CEO and Co-Founder
“The reasonable man adapts himself to the world; the unreasonable one persists in trying to adapt the world to himself. Therefore all progress depends on the unreasonable man. “
-George Bernard Shaw
Weh Yeoh is a third time founder. After co-founding WhyDev, a non profit organisation committed to getting international development right, he founded OIC Cambodia in 2013, and handed over leadership to a local Cambodian team in 2017. OIC is an initiative that aims to establish speech therapy as a profession in Cambodia.
He has both a BA in Physiotherapy from the University of Sydney and an MA in Development Studies from the University of NSW. He has volunteered with people with disabilities in Vietnam, interned in India, studied Mandarin in Beijing, and milked yaks in Mongolia.
He has been recognised by the Australian Government as an Emerging Leader, amongst 15 people across ASEAN and Australia.
COO and Co-Founder
“If you get tired learn to rest, not to quit.“
Francesca Pinzone is passionate about bringing health services to children in rural communities and removing social inequalities. She has a MA in International Public Health from the University of Sydney, a Graduate Certificate in Social Impact from the University of NSW, and a Bachelor of Science, Nursing from the University of Technology, Sydney.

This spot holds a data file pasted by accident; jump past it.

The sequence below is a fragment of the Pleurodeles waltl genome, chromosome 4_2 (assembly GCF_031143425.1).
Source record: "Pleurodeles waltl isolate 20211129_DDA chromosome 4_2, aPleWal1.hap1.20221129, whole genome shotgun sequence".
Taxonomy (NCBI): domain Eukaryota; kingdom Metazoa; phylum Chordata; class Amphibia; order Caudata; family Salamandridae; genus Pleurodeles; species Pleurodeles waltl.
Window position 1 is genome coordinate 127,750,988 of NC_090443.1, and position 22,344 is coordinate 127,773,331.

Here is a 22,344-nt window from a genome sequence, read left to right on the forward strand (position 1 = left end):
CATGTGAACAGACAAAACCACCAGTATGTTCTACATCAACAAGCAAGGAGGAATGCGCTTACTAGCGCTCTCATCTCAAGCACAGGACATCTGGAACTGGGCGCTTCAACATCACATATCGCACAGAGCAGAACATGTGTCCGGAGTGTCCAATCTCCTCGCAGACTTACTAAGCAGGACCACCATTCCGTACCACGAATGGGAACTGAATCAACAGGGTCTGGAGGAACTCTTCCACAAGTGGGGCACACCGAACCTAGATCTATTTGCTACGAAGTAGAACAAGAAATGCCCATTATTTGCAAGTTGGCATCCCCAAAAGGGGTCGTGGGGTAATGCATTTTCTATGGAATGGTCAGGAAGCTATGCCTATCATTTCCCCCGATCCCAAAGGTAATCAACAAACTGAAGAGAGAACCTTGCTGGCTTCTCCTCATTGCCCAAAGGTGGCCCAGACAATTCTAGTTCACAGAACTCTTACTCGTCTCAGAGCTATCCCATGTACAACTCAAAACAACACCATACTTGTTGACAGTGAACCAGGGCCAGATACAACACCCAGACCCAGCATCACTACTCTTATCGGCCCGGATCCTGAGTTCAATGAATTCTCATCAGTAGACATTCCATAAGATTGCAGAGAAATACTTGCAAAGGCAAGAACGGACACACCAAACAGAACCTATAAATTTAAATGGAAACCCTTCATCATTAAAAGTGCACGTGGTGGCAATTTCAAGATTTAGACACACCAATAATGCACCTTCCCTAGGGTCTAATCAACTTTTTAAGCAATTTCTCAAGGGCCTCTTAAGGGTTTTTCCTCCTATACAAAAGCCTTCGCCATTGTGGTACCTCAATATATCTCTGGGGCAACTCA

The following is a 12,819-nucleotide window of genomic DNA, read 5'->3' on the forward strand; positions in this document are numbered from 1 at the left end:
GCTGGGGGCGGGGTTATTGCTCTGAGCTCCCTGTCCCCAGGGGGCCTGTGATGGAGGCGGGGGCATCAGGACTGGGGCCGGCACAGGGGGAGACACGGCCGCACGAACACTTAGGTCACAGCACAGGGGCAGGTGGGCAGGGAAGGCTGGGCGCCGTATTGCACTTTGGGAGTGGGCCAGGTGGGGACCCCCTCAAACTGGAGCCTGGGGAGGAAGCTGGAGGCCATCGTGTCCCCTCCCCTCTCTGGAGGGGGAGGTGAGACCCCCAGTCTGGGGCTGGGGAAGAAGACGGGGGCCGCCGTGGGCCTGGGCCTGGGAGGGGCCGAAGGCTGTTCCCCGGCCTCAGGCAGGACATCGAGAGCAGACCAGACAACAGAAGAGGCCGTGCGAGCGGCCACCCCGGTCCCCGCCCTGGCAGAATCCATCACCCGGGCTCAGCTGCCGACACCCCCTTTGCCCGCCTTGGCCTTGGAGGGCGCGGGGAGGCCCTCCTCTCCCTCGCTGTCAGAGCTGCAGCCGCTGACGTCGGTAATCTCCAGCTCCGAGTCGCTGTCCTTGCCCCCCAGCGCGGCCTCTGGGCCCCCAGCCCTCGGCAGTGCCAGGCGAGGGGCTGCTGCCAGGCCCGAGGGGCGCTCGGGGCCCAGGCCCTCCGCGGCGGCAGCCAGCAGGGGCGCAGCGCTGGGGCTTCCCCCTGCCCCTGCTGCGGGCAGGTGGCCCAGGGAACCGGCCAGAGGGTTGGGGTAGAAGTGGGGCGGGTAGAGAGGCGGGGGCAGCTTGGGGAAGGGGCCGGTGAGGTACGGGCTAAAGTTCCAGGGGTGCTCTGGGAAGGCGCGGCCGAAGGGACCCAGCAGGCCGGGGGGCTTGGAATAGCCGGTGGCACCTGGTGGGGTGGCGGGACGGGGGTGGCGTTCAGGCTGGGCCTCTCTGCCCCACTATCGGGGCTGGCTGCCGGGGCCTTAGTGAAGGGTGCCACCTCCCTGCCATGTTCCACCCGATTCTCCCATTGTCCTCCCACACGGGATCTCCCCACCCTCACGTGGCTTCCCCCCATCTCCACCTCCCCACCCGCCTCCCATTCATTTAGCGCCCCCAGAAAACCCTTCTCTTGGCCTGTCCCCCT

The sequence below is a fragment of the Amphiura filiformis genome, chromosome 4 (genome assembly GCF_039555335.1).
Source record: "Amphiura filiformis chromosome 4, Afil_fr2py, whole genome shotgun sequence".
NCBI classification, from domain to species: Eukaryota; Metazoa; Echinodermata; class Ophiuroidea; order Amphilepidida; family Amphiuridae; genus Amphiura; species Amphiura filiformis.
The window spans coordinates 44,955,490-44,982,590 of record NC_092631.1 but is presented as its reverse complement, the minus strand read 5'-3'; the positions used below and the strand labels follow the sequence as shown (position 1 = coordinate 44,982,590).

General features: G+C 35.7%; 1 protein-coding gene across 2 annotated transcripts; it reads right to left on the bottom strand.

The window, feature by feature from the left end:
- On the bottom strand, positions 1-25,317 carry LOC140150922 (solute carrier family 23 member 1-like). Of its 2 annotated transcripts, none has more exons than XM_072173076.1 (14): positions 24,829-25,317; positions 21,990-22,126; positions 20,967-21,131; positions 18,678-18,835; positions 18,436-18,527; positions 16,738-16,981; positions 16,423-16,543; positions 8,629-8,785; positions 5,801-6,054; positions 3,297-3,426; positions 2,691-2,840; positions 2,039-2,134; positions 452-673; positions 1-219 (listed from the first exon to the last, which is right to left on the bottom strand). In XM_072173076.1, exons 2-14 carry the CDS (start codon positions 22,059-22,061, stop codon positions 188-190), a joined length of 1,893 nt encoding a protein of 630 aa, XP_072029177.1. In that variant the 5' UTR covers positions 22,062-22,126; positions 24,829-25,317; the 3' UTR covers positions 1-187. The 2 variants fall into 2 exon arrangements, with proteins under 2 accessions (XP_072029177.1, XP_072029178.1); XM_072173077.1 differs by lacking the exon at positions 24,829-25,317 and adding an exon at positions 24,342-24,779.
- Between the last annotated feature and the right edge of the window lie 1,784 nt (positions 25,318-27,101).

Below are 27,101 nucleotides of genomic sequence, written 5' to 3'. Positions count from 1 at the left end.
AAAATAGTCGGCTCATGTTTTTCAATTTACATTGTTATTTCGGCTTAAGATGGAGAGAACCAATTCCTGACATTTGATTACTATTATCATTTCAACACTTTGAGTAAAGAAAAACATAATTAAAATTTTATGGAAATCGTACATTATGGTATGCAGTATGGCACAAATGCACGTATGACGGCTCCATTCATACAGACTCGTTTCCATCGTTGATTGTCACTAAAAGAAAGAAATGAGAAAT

Francesca has over 12 years experience working in non-profit organisations and in international development, having previously worked with Medecins Sans Frontieres in Pakistan, UNICEF in India and CanTeen in Australia, and also currently teaches Creating Social Change: From Innovation to Impact at UNSW Sydney with the Centre for Social Impact.
She is also the mother of three young children, one of which has received speech pathology.
CCO and Co-Founder
“Start with what is right rather than what is acceptable.“
Ed is an accidental speech pathologist and PhD candidate, and has practiced across rural and remote communities for the last eight years. Ed is also a Services for Australian Rural and Remote Allied Health (SARRAH) board member, and sits on the Clinical Council at the Western NSW Primary Health Network.
In his spare time, you’ll probably find Ed playing cricket, talking cricket, or watching cricket (with his cat, Katich, who is named after his favourite cricketer of course). He has also been known to integrate cricket and cricket trivia into his work with clients who share his passion.
Ed is keen to learn from people with disability about how allied health can support them to live the life that they want, and would like to support them to advocate on their terms, especially in rural and remote areas.